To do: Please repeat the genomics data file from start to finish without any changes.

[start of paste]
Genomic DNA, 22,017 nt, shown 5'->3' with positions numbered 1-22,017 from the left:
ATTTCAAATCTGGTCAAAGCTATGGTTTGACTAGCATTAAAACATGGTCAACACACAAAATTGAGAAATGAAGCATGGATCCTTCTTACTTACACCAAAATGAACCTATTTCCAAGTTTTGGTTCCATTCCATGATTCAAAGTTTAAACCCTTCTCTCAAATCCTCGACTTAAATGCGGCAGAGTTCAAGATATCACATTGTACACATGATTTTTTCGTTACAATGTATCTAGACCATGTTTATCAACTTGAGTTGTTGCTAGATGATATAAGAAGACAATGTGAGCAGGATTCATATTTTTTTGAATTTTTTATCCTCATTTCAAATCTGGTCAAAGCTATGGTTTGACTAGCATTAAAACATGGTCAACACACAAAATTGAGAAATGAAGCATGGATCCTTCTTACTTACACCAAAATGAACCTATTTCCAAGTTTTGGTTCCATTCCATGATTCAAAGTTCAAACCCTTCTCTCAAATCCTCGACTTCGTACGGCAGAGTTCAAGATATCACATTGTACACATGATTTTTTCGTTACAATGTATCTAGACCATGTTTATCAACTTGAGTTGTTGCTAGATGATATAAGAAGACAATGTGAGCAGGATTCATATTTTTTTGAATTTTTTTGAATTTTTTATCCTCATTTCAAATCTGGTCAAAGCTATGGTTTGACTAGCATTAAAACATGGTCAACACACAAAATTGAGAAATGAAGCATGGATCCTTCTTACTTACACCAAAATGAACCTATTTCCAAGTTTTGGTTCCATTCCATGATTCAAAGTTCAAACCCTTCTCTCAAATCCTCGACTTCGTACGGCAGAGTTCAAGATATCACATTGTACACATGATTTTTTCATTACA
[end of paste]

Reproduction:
Genomic DNA, 22,017 nt, shown 5'->3' with positions numbered 1-22,017 from the left:
ATTTCAAATCTGGTCAAAGCTATGGTTTGACTAGCATTAAAACATGGTCAACACACAAAATTGAGAAATGAAGCATGGATCCTTCTTACTTACACCAAAATGAACCTATTTCCAAGTTTTGGTTCCATTCCATGATTCAAAGTTTAAACCCTTCTCTCAAATCCTCGACTTAAATGCGGCAGAGTTCAAGATATCACATTGTACACATGATTTTTTCGTTACAATGTATCTAGACCATGTTTATCAACTTGAGTTGTTGCTAGATGATATAAGAAGACAATGTGAGCAGGATTCATATTTTTTTGAATTTTTTATCCTCATTTCAAATCTGGTCAAAGCTATGGTTTGACTAGCATTAAAACATGGTCAACACACAAAATTGAGAAATGAAGCATGGATCCTTCTTACTTACACCAAAATGAACCTATTTCCAAGTTTTGGTTCCATTCCATGATTCAAAGTTCAAACCCTTCTCTCAAATCCTCGACTTCGTACGGCAGAGTTCAAGATATCACATTGTACACATGATTTTTTCGTTACAATGTATCTAGACCATGTTTATCAACTTGAGTTGTTGCTAGATGATATAAGAAGACAATGTGAGCAGGATTCATATTTTTTTGAATTTTTTTGAATTTTTTATCCTCATTTCAAATCTGGTCAAAGCTATGGTTTGACTAGCATTAAAACATGGTCAACACACAAAATTGAGAAATGAAGCATGGATCCTTCTTACTTACACCAAAATGAACCTATTTCCAAGTTTTGGTTCCATTCCATGATTCAAAGTTCAAACCCTTCTCTCAAATCCTCGACTTCGTACGGCAGAGTTCAAGATATCACATTGTACACATGATTTTTTCATTACA